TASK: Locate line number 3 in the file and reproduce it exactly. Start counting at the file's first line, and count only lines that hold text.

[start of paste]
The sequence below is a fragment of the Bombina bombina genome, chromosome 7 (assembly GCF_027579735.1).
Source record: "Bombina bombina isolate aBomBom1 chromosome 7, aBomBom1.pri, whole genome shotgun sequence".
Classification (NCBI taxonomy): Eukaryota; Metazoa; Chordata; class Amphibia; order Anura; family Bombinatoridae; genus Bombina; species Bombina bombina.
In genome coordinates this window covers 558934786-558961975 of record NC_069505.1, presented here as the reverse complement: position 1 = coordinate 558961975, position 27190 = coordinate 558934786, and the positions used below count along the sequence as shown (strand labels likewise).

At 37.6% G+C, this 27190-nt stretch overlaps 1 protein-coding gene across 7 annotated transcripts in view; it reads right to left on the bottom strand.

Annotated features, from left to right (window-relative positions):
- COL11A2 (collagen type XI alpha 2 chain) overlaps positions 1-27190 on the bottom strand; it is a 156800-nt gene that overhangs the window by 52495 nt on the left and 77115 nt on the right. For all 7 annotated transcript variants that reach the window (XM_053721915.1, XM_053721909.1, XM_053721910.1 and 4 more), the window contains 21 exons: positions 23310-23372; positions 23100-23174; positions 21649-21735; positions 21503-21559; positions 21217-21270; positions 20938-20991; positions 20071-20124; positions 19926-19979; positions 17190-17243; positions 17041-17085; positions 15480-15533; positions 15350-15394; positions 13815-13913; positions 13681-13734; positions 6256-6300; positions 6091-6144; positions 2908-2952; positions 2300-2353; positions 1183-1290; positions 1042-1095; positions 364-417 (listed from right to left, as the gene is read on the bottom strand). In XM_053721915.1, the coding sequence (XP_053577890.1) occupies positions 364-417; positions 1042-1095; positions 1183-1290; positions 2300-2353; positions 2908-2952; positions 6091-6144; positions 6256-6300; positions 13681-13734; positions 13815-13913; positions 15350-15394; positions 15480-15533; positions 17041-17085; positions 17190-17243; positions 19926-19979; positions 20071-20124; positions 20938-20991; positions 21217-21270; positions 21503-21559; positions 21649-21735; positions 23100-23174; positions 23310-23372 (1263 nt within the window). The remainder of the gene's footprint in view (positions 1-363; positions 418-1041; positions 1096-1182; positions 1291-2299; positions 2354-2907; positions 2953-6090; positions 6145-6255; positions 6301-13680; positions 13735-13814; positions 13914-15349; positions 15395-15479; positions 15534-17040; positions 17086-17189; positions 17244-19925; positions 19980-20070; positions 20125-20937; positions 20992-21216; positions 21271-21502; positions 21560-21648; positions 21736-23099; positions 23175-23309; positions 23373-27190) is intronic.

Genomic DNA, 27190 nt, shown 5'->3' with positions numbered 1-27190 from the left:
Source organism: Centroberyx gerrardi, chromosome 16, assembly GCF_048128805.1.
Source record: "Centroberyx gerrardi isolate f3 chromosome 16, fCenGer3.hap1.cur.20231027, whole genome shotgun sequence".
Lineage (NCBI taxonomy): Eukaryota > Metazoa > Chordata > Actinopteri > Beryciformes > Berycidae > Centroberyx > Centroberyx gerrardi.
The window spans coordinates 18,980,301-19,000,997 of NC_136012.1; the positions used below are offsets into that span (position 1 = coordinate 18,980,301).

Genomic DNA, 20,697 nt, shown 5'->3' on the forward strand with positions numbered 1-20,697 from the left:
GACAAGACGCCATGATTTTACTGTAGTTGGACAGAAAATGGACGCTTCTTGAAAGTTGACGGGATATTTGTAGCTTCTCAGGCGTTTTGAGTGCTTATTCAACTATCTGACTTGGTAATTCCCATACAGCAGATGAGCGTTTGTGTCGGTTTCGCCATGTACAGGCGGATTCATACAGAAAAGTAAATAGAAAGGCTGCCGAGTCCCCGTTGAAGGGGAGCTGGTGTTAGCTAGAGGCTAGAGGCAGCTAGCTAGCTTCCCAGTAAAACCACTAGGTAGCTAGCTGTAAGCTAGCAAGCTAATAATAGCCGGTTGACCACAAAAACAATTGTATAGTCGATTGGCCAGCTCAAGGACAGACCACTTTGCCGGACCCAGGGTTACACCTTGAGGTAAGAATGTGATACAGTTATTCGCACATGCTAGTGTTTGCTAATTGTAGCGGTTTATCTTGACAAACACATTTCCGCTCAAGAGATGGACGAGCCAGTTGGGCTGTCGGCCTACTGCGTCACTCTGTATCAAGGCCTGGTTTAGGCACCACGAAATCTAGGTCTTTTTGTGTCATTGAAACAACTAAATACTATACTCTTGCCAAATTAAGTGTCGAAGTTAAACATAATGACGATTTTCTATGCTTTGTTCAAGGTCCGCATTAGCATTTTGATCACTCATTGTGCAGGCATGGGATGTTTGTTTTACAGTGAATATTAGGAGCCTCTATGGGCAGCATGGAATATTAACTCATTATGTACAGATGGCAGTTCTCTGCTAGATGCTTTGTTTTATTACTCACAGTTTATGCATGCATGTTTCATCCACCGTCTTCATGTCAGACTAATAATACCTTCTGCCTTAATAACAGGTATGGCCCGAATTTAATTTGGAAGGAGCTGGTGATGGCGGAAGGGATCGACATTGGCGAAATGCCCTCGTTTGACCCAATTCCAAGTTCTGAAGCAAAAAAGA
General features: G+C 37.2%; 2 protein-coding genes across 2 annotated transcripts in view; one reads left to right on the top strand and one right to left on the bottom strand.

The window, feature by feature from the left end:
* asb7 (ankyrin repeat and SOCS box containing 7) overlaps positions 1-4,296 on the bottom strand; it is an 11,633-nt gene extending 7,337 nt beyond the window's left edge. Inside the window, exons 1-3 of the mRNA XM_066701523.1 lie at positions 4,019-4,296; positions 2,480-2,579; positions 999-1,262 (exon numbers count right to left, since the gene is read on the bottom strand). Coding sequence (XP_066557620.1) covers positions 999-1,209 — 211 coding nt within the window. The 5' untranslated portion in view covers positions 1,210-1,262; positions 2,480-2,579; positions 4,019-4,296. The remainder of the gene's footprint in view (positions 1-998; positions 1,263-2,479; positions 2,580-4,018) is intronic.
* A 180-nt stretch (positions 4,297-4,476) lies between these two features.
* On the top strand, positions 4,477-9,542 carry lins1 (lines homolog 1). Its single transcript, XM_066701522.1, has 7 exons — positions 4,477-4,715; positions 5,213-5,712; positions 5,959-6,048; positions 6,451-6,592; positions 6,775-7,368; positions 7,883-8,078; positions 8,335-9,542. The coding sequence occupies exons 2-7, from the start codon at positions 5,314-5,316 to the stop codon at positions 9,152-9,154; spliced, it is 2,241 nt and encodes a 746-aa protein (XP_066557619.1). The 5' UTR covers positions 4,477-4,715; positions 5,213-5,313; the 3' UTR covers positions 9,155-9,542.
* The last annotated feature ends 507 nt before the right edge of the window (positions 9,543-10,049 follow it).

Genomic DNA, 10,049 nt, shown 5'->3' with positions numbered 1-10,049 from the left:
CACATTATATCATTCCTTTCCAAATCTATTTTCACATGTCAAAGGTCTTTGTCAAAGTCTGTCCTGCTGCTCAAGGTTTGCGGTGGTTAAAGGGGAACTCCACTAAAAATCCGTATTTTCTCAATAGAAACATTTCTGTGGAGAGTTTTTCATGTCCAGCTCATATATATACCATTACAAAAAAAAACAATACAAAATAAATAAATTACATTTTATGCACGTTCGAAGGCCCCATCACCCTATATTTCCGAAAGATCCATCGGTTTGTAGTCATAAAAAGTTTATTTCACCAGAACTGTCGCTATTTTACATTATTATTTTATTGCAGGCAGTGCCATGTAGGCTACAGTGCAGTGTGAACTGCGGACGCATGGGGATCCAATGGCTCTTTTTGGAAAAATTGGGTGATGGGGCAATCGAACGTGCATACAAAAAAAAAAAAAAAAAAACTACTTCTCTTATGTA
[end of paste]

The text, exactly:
Classification (NCBI taxonomy): Eukaryota; Metazoa; Chordata; class Amphibia; order Anura; family Bombinatoridae; genus Bombina; species Bombina bombina.